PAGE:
One of the most important advances of recent years is the use of 'whole genome sequencing' of pathogens (mainly viruses and bacteria) as a forensic epidemiological tool. By analysing mutations in the genome of the pathogen we can track how the pathogen moves between regions, between species, or even between individual farms or animals.

The large quantities of data being generated by whole genome sequencing require interpretation that is dependent on sophisticated computational and analytical tools, the development of which falls under a scientific discipline known as 'phylodynamics'.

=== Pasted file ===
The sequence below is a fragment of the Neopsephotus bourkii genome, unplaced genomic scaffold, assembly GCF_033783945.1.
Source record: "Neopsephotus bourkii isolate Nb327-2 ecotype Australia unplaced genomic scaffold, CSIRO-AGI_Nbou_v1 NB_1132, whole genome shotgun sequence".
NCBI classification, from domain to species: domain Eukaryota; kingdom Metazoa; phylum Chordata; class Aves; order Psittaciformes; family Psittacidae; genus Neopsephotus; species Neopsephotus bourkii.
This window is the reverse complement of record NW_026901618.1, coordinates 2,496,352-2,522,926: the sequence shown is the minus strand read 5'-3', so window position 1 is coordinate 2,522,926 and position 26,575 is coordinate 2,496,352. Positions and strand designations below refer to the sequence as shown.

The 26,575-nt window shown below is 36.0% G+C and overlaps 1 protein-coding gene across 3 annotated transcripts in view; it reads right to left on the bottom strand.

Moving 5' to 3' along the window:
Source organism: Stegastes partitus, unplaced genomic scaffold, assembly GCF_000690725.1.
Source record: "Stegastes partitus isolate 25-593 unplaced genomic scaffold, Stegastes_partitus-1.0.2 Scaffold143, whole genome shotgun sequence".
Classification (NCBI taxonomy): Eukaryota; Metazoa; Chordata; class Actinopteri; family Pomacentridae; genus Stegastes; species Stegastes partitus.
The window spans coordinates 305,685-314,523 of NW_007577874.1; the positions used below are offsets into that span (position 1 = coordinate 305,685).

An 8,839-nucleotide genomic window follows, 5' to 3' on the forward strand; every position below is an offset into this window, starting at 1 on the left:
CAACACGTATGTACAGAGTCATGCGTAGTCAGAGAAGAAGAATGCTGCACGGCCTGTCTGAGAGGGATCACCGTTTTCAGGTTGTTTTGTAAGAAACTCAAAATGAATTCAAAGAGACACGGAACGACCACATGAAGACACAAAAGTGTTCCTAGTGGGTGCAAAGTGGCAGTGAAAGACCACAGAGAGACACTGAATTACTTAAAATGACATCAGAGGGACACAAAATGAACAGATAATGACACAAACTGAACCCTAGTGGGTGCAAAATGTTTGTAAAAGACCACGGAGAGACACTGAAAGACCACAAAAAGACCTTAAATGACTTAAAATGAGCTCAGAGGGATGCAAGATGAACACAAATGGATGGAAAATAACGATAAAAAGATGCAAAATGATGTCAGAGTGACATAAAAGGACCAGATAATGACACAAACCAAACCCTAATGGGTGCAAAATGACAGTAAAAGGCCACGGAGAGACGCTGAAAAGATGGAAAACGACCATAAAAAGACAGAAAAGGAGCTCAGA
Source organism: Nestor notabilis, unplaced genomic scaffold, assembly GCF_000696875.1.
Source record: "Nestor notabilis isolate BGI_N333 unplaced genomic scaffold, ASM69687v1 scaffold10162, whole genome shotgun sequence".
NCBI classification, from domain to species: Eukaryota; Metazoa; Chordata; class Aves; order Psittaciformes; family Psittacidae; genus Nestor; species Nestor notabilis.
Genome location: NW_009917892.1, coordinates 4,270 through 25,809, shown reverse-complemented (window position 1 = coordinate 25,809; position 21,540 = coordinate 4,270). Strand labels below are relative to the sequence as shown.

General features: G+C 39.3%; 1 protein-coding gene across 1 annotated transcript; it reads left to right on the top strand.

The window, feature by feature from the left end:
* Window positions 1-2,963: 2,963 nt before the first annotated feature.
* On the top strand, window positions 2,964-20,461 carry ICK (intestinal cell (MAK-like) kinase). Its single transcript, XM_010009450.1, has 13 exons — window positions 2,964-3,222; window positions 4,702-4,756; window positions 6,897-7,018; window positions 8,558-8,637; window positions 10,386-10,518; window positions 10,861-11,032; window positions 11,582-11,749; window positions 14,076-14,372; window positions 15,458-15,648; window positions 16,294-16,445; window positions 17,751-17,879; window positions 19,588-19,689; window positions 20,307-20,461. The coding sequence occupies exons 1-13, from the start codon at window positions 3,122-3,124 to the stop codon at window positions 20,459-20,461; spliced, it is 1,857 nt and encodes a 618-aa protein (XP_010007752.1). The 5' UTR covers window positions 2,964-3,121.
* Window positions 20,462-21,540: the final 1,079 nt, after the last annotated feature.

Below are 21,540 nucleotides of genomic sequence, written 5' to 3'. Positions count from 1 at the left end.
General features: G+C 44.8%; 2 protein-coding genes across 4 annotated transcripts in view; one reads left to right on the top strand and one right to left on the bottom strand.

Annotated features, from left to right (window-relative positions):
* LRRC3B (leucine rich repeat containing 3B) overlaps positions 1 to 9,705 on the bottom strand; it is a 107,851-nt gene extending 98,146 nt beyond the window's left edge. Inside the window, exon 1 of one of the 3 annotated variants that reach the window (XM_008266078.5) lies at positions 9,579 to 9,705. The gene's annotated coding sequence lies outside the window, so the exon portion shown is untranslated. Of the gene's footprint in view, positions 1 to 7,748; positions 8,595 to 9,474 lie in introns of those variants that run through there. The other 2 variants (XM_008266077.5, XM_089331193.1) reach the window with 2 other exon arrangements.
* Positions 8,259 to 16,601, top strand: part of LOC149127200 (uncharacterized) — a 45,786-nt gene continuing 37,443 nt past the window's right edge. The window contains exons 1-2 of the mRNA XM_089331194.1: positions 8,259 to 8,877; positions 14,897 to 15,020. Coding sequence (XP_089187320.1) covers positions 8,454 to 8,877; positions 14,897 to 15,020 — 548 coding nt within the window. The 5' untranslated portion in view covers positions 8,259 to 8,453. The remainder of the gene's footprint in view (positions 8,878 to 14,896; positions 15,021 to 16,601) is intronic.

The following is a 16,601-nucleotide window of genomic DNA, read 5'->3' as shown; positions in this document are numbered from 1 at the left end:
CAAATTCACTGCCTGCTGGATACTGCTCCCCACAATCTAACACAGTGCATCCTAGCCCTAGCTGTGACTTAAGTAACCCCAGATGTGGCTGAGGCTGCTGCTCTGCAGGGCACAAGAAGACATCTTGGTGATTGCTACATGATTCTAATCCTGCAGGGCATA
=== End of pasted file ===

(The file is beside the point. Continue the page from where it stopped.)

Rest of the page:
EPIC staff are working to develop libraries of tools that are appropriate for diseases relevant to Scotland, including both potentially catastrophic exotic diseases such as Avian Influenza (AI) (figure below) and Foot and Mouth Disease (FMD), as well as endemic diseases that are important to Scotland now, such as Bovine Viral Diarrhoea Virus (BVD).




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